People with autism and ADHD at risk of dying early: New study confirms


New research has found that people with autism are twice as likely to die prematurely from natural or unnatural causes than members of the general population.

Natural causes include heart failure and brain seizures.

Unnatural causes include drowning, unintentional poisoning or injuries, suicide and homicide.

The study also found that people with attention deficit hyperactivity disorder (ADHD) are twice as likely to die prematurely from unnatural causes.

This has been known for some years

For families dealing with autism or ADHD, these findings are either a distressing shock – or they’ve heard it all before from previous studies.

The latest research was a meta-analysis that examined 27 studies out of North America and Europe that were published between 1988 and 2021, and added up to more than 642,000 participants.

The authors, from the Institute of Health Carlos III in Madrid, note that findings from previous studies were inconsistent, and have attempted to settle the debate, academically at least.

But autism advocacy and research groups have, for at least seven years, accepted that people with autism and ADHD die at a significantly faster rate than people not afflicted with these conditions.

The situation isn’t hopeless

There are three things to keep in mind here:

The findings speak to risk, rather than a prediction set in stoneGreater mortality risk is tied to a range of factorsSome basic lifestyle changes can reduce the risk of dying early and improve quality of life.

An independent editorial at JAMA Paediatrics by two US neurodevelopmental researchers, commenting on the new study, note that estimated life expectancy is “malleable”.

“Change the adverse health and lifestyle factors affecting it, and one can improve quality of life, as well as life expectancy,” they write, noting that these higher risks of mortality “demand a public health response”.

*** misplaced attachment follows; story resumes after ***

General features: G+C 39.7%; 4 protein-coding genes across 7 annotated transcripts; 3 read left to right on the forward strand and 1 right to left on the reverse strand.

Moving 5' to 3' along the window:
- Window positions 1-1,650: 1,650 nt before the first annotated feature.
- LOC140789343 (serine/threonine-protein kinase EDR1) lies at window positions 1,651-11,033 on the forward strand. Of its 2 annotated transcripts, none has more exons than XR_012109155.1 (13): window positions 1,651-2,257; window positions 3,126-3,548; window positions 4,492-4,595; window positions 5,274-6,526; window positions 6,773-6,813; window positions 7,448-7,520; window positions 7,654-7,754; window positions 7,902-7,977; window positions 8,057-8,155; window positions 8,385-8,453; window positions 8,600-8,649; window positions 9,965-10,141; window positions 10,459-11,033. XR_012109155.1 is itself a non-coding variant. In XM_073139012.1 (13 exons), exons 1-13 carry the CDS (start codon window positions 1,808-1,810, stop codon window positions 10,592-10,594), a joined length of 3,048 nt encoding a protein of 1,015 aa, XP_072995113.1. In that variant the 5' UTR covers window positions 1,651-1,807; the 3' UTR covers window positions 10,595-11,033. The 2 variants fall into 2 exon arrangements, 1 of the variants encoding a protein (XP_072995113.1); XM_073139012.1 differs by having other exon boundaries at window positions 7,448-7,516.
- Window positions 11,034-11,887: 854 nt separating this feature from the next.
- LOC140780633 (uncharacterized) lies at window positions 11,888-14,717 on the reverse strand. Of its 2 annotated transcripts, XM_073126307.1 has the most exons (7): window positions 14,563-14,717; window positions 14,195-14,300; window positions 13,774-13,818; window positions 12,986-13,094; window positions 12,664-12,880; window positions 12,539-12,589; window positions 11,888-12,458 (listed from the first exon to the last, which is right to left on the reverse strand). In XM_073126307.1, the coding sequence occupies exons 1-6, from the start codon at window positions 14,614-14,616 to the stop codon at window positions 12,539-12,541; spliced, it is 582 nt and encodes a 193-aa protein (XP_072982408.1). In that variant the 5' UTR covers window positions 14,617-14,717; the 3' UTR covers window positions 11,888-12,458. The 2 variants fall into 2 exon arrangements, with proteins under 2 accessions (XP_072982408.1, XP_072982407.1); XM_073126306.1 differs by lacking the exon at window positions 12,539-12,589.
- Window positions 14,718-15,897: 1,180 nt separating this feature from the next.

They note that people with ADHD or autism have been linked with higher rates of obesity, dental trauma and decay, low rates of exercise, sleeping problems, migraines and heart disease.

They’re also associated with higher levels of mental illness and low self-care, such as eating healthily.

Hence, changes that might improve life expectancy include getting better sleep, addressing dental care, and adopting a heart-healthy diet and exercise.

Australian researchers on the case

Again, these observations aren’t new.

A 2019 Australian study from Autism CRC found that mortality risk was associated with autistic people’s health needs – people with co-occurring conditions such as chronic physical illness, epilepsy and mental health conditions were at higher risk.

They found that people who also had an intellectual disability had a higher risk, too.

These insights are helpful, this study concluded, “because targeted strategies can be developed for those at higher risk”.

What the study made clear was that people with autism don’t simply die earlier, they die differently.

Autistic people were “most likely to die from injury or poisoning (including accident and suicide), while nervous system disorders such as epilepsy were the next most common cause of death”.